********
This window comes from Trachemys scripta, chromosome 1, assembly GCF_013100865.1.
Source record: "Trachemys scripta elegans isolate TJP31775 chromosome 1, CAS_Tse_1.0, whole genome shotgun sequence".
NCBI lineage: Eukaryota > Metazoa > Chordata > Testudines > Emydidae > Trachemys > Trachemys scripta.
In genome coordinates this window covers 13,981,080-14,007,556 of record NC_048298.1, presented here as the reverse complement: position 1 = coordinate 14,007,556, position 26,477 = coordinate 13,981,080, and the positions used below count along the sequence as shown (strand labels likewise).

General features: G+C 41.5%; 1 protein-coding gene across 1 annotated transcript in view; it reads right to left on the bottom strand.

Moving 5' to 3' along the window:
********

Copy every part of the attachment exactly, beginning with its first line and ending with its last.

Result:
This window comes from Trachemys scripta, chromosome 1, assembly GCF_013100865.1.
Source record: "Trachemys scripta elegans isolate TJP31775 chromosome 1, CAS_Tse_1.0, whole genome shotgun sequence".
NCBI lineage: Eukaryota > Metazoa > Chordata > Testudines > Emydidae > Trachemys > Trachemys scripta.
In genome coordinates this window covers 13,981,080-14,007,556 of record NC_048298.1, presented here as the reverse complement: position 1 = coordinate 14,007,556, position 26,477 = coordinate 13,981,080, and the positions used below count along the sequence as shown (strand labels likewise).

General features: G+C 41.5%; 1 protein-coding gene across 1 annotated transcript in view; it reads right to left on the bottom strand.

Moving 5' to 3' along the window: